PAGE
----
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dc.contributor.authorKvakovský, Milan
dc.contributor.authorDedinská, Lýdia
dc.contributor.authorČačková, Vieroslava
dc.contributor.editorMühlbacher, Jan
dc.identifier.citationProceedings of the Intensive Programme 2009. 1st ed. Pilsen: University of West Bohemia. Faculty of electrical engineering. Department of electrical power engineering and environmental engineering, 2009, s. 1-6. ISBN 978-80-7043-800-8.en
dc.format6 s.cs
dc.publisherUniversity of West Bohemia. Faculty of electrical engineering. Department of electrical power engineering and environmental engineeringen
dc.rights© University of West Bohemiaen
dc.titleUtilization of heat pumps in building heating systemen
dc.typekonferenční příspěvekcs
dc.description.abstract-translatedThe heat pump was imagined by Lord Kelvin in 1852 and developed by Peter Ritter von Rittinger in 1855. After experimenting with a freezer, Robert C. Webber built the first direct exchange groundsource heat pump in the late 1940s. [11] The first successful commercial project was installed in the Commonwealth Building (Portland, Oregon) in 1946, and has been designated a National Historic Mechanical Engineering Landmark by ASME.[1] The technology became popular in Sweden in the 1970's, and has been growing slowly in worldwide acceptance since then. Open loop systems dominated the market until the development of polybutylene pipe in 1979 made closed loop systems economically viable.[1] As of 2004, there are over a million units installed worldwide providing 12 GW of thermal capacity.[2] Each year, about 80,000 units are installed in the USA and 27,000 in Sweden.[2]en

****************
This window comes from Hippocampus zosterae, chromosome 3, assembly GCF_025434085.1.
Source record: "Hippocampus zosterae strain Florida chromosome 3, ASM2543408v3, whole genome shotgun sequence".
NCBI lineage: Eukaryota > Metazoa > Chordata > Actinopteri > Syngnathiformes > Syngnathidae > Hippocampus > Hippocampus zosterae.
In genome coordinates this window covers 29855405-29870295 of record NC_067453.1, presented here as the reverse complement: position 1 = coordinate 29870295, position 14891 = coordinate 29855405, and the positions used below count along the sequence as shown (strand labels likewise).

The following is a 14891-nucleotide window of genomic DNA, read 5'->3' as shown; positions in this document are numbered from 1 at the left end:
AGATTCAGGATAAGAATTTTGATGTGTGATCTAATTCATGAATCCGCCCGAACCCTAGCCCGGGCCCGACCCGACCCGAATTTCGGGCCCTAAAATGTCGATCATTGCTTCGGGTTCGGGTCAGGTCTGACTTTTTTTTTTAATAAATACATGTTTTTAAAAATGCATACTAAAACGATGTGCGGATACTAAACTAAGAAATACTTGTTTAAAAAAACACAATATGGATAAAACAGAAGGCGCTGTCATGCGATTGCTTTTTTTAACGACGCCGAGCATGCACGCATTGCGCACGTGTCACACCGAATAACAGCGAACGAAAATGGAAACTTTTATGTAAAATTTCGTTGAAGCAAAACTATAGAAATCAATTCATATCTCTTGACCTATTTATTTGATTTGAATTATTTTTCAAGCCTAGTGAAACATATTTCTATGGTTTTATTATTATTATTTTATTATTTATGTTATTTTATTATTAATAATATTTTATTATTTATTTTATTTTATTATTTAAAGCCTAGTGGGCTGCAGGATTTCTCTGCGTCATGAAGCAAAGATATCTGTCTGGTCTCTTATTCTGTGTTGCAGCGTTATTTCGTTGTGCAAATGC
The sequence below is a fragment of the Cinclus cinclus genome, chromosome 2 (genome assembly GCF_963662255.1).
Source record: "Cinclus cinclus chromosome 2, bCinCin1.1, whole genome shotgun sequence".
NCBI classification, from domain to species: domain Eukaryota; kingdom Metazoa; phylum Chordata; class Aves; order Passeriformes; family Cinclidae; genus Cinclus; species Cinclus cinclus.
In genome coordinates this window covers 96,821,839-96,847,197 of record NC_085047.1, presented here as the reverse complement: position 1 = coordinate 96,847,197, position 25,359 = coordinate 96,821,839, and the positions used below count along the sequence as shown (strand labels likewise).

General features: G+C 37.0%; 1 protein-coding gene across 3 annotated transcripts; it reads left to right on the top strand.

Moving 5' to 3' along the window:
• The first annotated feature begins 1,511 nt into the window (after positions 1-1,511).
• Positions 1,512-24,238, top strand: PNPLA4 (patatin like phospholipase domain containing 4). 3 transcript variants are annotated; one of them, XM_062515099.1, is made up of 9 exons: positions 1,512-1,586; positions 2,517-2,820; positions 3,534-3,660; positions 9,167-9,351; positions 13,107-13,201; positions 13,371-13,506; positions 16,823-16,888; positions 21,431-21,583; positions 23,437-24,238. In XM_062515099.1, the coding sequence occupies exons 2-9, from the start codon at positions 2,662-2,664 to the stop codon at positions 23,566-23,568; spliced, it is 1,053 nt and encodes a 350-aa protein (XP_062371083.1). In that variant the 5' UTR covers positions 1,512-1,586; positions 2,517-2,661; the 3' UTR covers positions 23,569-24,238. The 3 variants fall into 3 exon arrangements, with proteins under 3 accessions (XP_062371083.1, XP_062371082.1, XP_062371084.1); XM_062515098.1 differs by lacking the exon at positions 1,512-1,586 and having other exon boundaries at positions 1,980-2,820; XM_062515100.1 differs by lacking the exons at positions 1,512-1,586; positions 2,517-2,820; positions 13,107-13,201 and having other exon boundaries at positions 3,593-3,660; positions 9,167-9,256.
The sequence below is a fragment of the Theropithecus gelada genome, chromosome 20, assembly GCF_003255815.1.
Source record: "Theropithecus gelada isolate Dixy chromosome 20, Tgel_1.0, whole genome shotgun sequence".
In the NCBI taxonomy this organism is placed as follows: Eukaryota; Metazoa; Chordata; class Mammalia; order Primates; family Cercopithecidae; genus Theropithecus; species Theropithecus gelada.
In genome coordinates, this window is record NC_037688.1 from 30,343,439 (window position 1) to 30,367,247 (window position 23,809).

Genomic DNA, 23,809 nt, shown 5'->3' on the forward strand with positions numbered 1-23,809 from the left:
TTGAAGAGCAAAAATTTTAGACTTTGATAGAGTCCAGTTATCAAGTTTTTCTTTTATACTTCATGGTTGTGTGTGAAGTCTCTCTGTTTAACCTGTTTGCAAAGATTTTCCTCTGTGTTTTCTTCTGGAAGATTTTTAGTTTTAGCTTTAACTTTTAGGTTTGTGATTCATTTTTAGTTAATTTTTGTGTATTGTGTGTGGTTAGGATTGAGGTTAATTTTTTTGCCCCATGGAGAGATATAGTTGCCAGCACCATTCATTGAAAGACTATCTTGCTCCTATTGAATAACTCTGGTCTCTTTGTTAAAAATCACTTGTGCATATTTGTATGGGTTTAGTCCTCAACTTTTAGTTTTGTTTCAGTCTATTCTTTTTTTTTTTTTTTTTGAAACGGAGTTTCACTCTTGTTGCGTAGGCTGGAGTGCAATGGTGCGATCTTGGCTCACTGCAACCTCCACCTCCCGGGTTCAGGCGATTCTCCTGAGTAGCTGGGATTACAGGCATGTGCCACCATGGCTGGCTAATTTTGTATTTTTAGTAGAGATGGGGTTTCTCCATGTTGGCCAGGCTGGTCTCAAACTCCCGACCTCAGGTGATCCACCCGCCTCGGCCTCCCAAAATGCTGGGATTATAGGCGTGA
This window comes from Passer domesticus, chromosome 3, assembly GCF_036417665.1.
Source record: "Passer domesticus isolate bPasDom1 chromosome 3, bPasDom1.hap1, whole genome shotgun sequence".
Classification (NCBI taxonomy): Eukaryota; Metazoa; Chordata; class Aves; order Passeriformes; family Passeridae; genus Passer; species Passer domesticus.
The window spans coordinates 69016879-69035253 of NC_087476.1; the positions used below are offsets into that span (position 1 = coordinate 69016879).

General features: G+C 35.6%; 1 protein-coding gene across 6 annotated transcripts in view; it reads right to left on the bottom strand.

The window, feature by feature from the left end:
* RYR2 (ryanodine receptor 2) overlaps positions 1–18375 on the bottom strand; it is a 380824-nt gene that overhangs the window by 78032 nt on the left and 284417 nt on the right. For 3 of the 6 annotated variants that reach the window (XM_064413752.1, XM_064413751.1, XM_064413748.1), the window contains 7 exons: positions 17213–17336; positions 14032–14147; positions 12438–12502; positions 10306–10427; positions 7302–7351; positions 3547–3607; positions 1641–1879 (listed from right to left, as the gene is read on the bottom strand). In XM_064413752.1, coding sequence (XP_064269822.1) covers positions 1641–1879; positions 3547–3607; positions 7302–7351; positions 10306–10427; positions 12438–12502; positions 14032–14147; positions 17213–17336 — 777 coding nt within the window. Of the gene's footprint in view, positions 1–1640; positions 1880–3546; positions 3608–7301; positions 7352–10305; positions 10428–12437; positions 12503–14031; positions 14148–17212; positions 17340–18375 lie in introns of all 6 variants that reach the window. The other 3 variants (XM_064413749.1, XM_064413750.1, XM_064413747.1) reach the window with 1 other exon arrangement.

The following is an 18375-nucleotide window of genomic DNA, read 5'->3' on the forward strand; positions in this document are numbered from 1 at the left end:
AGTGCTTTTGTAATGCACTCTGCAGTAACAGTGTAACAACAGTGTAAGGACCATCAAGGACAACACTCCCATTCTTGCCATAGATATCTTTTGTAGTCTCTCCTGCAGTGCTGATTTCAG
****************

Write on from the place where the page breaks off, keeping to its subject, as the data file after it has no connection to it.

Appears in Collections:Proceedings of the intensive programme 2009
Proceedings of the intensive programme 2009

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